NOUMEA, New Caledonia—Pierre and William Larue were boating on July 29, 2014, near Tombo Reef, close to Boulari Boat Pass, when they spotted a small silver fish floating on the water.
Pierre Larue took high-resolution photos straight away that he sent to a journalist, who then contacted Gérard Mou-Tham, an IRD (French Development Research Institute) fish scientist. The fish did not match any lagoon specimens, so another IRD researcher, Dominique Ponton, suggested it might be a hatchetfish of the Polyipnus genus, a deep-water fish.
When an article appeared in the press, Secretariat of the Pacific Community taxonomist Elodie Vourey examined the fish. While she was familiar with this fish family, she had never seen this species before and decided to write a description of the specimen, which she sent to Antony Scott Harold, a hatchetfish expert and professor at College of Charleston in the United States who confirmed that it indeed was a new species.
The new fish, Polyipnus laruei, is named after yachters Pierre and William Larue who discovered it. After more than two years’ work, the description of the new fish species has been officially approved by Zootaxa scientific journal.
The description work was done by Elodie Vourey, Cyndie Dupoux, a technician managing invertebrate collections at the Paris Natural History Museum, and Antony Scott Harold.
The specimen was examined from every angle in challenging circumstances. It had to remain intact, because it was the only available specimen and would become the reference deposited at MNHN. SPC and IRD twice tried unsuccessfully to catch other specimens of the fish during missions in the area.
The first stage was to write a detailed description of the fish. X-rays were made of it to examine its morphology and the number of vertebrae. A genetic test was conducted on one of its fins and we compared our specimen with other fish of the same genus in the MNHN collection. The authors of the article chose to name the fish after its discoverers to acknowledge them and congratulate them on their curiosity.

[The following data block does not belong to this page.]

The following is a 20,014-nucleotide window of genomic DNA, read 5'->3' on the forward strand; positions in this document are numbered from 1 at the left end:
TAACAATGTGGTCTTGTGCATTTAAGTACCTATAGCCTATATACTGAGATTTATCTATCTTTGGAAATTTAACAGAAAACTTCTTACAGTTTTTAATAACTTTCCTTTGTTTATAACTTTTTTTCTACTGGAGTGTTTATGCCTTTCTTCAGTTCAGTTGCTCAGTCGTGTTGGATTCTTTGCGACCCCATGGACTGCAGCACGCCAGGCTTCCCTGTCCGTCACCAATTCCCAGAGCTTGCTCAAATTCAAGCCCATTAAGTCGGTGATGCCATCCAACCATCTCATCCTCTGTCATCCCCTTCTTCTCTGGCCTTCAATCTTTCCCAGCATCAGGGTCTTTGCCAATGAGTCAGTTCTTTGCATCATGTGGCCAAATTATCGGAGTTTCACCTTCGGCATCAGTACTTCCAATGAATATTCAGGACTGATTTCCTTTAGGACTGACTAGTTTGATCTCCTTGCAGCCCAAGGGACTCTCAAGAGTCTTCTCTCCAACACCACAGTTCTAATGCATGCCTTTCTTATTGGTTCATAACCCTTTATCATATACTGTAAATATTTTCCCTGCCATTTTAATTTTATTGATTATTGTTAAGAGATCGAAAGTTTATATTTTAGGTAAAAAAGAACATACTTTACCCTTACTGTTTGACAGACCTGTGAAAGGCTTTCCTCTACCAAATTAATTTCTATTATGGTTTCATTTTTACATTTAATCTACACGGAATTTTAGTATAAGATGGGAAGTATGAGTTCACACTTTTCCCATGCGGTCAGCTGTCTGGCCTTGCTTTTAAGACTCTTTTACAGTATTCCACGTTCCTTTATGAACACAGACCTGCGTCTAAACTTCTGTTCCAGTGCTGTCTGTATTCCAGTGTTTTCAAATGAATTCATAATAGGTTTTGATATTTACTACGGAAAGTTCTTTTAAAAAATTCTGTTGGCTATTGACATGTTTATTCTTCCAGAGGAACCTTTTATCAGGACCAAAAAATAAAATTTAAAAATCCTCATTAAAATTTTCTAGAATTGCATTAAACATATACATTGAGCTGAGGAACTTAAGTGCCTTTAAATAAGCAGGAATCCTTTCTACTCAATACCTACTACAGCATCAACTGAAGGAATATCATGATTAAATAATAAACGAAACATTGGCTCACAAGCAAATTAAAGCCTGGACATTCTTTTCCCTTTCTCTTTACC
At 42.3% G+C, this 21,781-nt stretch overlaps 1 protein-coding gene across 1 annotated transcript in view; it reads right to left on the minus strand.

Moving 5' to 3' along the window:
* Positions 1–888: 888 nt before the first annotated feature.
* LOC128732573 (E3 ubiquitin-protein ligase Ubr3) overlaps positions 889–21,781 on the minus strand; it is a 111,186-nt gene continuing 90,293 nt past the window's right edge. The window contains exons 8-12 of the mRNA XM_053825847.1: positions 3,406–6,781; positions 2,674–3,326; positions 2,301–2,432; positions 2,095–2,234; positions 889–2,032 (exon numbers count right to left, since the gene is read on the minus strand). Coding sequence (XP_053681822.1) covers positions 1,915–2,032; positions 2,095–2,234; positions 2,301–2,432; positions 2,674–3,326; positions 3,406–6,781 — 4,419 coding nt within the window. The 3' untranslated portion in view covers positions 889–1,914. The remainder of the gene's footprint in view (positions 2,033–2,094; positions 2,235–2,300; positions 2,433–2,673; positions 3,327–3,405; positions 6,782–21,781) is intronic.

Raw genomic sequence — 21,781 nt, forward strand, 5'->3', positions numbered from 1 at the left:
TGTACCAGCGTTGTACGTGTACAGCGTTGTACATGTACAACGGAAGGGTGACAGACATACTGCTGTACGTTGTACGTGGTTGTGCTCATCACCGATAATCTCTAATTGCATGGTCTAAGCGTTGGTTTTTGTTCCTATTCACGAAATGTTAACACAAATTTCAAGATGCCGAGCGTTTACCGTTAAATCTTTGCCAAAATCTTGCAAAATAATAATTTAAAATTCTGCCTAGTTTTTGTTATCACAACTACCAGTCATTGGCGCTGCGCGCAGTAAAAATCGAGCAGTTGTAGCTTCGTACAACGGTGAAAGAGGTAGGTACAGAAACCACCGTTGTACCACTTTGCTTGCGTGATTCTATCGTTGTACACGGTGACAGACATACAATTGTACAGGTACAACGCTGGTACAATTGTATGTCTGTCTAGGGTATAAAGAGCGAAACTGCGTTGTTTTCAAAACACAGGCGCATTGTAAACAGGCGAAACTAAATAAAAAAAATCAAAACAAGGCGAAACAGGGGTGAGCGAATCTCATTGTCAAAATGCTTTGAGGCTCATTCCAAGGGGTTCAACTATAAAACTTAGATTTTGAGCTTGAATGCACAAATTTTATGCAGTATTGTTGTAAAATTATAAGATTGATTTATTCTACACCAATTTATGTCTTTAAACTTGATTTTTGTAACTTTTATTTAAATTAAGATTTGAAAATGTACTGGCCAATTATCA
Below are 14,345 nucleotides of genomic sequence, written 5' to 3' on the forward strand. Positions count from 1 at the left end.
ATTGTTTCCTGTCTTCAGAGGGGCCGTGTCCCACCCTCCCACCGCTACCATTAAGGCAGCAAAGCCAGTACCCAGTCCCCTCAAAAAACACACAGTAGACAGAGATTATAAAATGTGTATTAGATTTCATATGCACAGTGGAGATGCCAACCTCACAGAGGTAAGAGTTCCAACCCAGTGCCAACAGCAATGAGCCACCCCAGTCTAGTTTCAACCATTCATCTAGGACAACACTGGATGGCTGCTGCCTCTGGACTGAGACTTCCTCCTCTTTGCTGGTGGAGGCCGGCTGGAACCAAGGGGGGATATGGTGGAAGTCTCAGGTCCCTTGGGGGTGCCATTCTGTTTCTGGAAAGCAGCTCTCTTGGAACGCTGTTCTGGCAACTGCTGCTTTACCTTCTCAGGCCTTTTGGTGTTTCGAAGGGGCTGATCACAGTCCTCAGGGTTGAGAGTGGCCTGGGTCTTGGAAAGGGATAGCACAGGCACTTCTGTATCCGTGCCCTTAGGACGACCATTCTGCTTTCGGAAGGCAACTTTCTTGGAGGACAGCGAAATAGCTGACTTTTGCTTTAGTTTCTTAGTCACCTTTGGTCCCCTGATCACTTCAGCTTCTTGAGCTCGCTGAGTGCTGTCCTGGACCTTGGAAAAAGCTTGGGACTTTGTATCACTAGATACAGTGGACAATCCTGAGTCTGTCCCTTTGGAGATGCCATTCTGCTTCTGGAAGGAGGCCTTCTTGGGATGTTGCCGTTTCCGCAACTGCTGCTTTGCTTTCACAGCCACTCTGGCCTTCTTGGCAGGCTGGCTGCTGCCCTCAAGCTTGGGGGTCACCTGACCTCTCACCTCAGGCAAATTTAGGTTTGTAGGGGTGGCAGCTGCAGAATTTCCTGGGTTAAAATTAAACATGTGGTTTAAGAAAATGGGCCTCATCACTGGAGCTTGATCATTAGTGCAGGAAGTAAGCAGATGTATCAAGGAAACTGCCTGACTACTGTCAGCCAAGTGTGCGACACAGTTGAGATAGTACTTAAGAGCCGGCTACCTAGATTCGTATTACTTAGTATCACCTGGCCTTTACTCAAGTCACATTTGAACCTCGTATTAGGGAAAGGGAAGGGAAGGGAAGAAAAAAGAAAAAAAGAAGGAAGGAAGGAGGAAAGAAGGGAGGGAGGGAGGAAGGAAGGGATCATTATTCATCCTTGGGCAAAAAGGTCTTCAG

Throughout the process, Pierre and William Larue were kept informed of progress. “It’s been a wonderful adventure,” they said. “We thought it was a known species and that we were just going to give you a specimen […] it’s amazing the fish caught the interest of scientists and it all led to a publication.”
It was also an exciting adventure for Elodie. “I’m delighted to be able to give this new species William and Pierre’s surname,” she said. “If it hadn’t been for them, we could not have done this work. They had the presence of mind to take snapshots of the fish immediately, freeze it and contact some scientists. This team work has been a memorable experience of curiosity, sharing and enthusiasm.”
The ocean is teeming with yet more unclassified species, particularly in the high seas and deep waters, and SPC and IRD have started a three-year endeavor to improve our knowledge of offshore ocean species off New Caledonia and Wallis & Futuna under Biopelagos, a European Union-funded BEST 2.0 programme project.
Like Pierre and William Larue, boating enthusiasts can contribute to this important work. If you find a species that looks unusual to you during an outing, collect the specimen, take good photographs of it, place it in your esky and then freeze it. Then contact IRD or SPC scientists. (SPC)